The desired current feel in the game is one of impending disaster that only drastic action can prevent. Okay, make sure the South has been caught at some unforgivably heinous deed, such as casting at the North immensely powerful, generations-long spells designed to kill women. Obviously the North is VERY angry with the South, and the South has never been good at defending itself militarily. Since there are so few women now, the Northern religion of Him is certainly on the upswing, with more berserkers than ever before. Make sure the PCs have a good reason to not want the South to be obliterated, as it most assuredly will be unless something is done immediately. It doesn't matter if the PCs are Northern or Southern; the game's feeling will be one of impending disaster that hopefully only their quick thinking can prevent.
There are two basic times to make a timeline. Obviously, the first possibility is before the campaign begins. This has the advantage of giving your new and future players somewhere to start in their quest for an appropriate background for a PC. If a world and its cultures are delineated ahead of time, there is a framework existing on which to create your characters. How many times have you heard something along the lines of "she's kinda like a Viking"? This is a simple example of using a culture to give a character definition.
The second possibility is to make your timeline up after the game has begun. This isn't as difficult as it may sound. The one thing the GM must keep in mind is consistency. Pull together all your notes and organize the current, PC-affected history of the world. Obviously you'll already have a "feel" in mind for your game; you've been GMing it for a while. Once you know where you wish to end up, backtrack and figure out what would cause the game's current set of attitudes. Fill in the current events the PCs know about, keeping consistency in mind. Then add a few current events they're ignorant of, and you will end up with a timeline which has gaming suggestions already built in.
A final note on your timeline: you don't have to fill it in completely. Put in blank spaces; e.g.: the time of the Great Plague was a decade of deep fear and unrest. Most of the records of that time were lost or destroyed. This means you as the GM can always have the beginning seeds of some useful game idea you've just thought of come from that time. Don't worry that it's too long ago -- most huge cultural problems have been fermenting for generations as it is. Leave yourself some slack to "ret-con" history. "Ret-con", or retroactive continuity, can be a very useful tool in explaining both things which were originally forgotten, and cool new ideas you now wish to insert.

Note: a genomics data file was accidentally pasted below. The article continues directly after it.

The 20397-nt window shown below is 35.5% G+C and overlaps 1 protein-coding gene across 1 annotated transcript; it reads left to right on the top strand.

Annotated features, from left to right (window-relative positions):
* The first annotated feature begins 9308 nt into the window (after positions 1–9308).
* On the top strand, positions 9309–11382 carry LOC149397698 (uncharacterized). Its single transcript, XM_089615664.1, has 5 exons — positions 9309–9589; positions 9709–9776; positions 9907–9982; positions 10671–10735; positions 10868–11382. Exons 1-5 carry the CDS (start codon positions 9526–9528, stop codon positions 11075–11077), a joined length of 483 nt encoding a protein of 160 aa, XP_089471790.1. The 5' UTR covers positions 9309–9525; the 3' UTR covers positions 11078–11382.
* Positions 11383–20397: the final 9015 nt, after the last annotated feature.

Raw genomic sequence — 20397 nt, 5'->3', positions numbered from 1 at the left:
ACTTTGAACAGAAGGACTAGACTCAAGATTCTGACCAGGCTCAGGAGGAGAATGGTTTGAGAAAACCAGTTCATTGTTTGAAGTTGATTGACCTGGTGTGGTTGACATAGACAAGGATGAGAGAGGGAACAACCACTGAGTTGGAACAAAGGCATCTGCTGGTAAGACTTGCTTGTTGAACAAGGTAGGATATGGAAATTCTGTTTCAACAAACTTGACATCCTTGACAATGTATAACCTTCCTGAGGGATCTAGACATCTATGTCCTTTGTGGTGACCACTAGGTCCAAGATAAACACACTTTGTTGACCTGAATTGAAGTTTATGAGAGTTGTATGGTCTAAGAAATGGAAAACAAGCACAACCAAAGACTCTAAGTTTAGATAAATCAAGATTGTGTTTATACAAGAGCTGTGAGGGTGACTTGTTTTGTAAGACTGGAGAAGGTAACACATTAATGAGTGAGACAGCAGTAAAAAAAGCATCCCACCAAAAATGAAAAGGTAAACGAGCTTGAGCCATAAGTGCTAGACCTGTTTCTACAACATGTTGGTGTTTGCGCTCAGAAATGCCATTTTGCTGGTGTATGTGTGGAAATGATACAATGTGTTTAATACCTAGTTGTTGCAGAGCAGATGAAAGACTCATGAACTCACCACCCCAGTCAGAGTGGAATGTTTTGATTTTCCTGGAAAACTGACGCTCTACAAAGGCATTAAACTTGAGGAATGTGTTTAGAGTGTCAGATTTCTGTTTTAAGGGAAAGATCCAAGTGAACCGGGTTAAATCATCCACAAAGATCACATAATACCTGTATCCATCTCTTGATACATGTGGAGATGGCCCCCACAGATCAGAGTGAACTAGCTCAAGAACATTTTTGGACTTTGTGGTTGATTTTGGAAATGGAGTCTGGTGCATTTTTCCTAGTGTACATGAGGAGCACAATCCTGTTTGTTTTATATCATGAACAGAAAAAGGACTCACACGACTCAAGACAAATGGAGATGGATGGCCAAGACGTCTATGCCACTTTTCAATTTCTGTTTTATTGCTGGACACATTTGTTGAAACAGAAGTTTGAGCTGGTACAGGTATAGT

This article has been written with Fantasy Hero in mind, but it can be easily adapted to other genres. Remember, timelines tell your players about the world and about possible backgrounds for the PCs. For your beginning, use whatever the current culturally applicable myth is. Today there are people who believe in the Biblical story of Genesis, as well as people who believe in the Big Bang. Neither has received the public "Deity Stamp of Approval." Both are systems of belief which help explain not only the creation of the world, but also our place in it. Both cause people to act in certain specific ways, and affect the culture of the people holding those beliefs. Also, blank spots in the timeline allow really weird things to be found from the "Imperial Millenium," or a work of "fiction" from pre-history. For intervening times, heroes and legends can still be used, they'll simply be more well known, culturally specific, and widely spread.
The lanky gray rabbit busily chewed on a carrot and leaned against the backside of the industriously digging fat man. His characteristic "What's up, doc?" was answered by the expected "Shhhh! Be vewy, vewy quiet! I'm hunting wabbits!" The crowd chuckled appreciatively. They knew exactly how the story would end, but they still loved to see the fat man get his comeuppance. They were watching a cultural ideal in action: never start the fight, but always finish on the winning side.
Finally, use the same techniques delineated before for current history. Leave blank spots, work backwards from the "feel" you want for your game, use cycles of events, swipe from our past. Keep in mind, history is written by the winners. If the GM needs to change some point in the timeline, have an adventure where it is discovered "the Truth" has been covered up, and the currently accepted version of events is a lie. Above all, have fun. If it isn't fun, why are you gaming?
Let's try the opening again:
"Okay, you go to the inn."
"Who's there? What do we see?"
"Who's there? What do we see?"
"You can get some drinks and some entertainment."
"Entertainment? *sigh* Barmaids again?"
"No, you twit, it's a storyteller!"
"What story is she telling?"
"It's the story of the great goddess of wisdom and leadership, and
Her consort, the god of emotion and war, and how they defeated the evil
Chimaera of Chaos and created the blessed Northern environs for us
"Great! Tell the story!"
Last Updated: Tues Mar 24 1998